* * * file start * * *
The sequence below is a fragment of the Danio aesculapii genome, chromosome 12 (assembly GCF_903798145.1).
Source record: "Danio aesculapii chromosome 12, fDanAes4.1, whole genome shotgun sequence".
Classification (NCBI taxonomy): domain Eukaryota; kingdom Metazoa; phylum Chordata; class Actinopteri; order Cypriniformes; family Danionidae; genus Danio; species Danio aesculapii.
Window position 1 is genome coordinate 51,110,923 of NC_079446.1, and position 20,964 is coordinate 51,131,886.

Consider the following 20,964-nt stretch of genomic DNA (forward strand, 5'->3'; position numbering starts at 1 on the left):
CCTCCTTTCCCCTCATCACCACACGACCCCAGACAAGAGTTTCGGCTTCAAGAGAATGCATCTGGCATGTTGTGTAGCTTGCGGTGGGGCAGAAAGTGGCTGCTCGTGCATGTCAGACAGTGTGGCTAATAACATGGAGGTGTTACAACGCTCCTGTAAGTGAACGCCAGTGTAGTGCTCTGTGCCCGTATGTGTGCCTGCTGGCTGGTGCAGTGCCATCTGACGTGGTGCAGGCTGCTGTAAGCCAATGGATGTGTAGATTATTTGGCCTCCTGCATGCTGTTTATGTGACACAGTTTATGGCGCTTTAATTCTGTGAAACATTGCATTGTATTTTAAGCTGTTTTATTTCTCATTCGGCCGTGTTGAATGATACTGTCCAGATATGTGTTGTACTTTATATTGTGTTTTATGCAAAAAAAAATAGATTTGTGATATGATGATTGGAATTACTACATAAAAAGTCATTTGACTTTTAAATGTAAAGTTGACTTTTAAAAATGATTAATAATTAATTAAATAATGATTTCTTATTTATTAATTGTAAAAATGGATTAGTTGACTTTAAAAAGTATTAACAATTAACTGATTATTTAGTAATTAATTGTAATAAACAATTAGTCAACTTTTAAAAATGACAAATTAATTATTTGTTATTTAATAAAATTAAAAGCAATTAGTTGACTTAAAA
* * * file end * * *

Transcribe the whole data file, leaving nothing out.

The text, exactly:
The sequence below is a fragment of the Danio aesculapii genome, chromosome 12 (assembly GCF_903798145.1).
Source record: "Danio aesculapii chromosome 12, fDanAes4.1, whole genome shotgun sequence".
Classification (NCBI taxonomy): domain Eukaryota; kingdom Metazoa; phylum Chordata; class Actinopteri; order Cypriniformes; family Danionidae; genus Danio; species Danio aesculapii.
Window position 1 is genome coordinate 51,110,923 of NC_079446.1, and position 20,964 is coordinate 51,131,886.

Consider the following 20,964-nt stretch of genomic DNA (forward strand, 5'->3'; position numbering starts at 1 on the left):
CCTCCTTTCCCCTCATCACCACACGACCCCAGACAAGAGTTTCGGCTTCAAGAGAATGCATCTGGCATGTTGTGTAGCTTGCGGTGGGGCAGAAAGTGGCTGCTCGTGCATGTCAGACAGTGTGGCTAATAACATGGAGGTGTTACAACGCTCCTGTAAGTGAACGCCAGTGTAGTGCTCTGTGCCCGTATGTGTGCCTGCTGGCTGGTGCAGTGCCATCTGACGTGGTGCAGGCTGCTGTAAGCCAATGGATGTGTAGATTATTTGGCCTCCTGCATGCTGTTTATGTGACACAGTTTATGGCGCTTTAATTCTGTGAAACATTGCATTGTATTTTAAGCTGTTTTATTTCTCATTCGGCCGTGTTGAATGATACTGTCCAGATATGTGTTGTACTTTATATTGTGTTTTATGCAAAAAAAAATAGATTTGTGATATGATGATTGGAATTACTACATAAAAAGTCATTTGACTTTTAAATGTAAAGTTGACTTTTAAAAATGATTAATAATTAATTAAATAATGATTTCTTATTTATTAATTGTAAAAATGGATTAGTTGACTTTAAAAAGTATTAACAATTAACTGATTATTTAGTAATTAATTGTAATAAACAATTAGTCAACTTTTAAAAATGACAAATTAATTATTTGTTATTTAATAAAATTAAAAGCAATTAGTTGACTTAAAA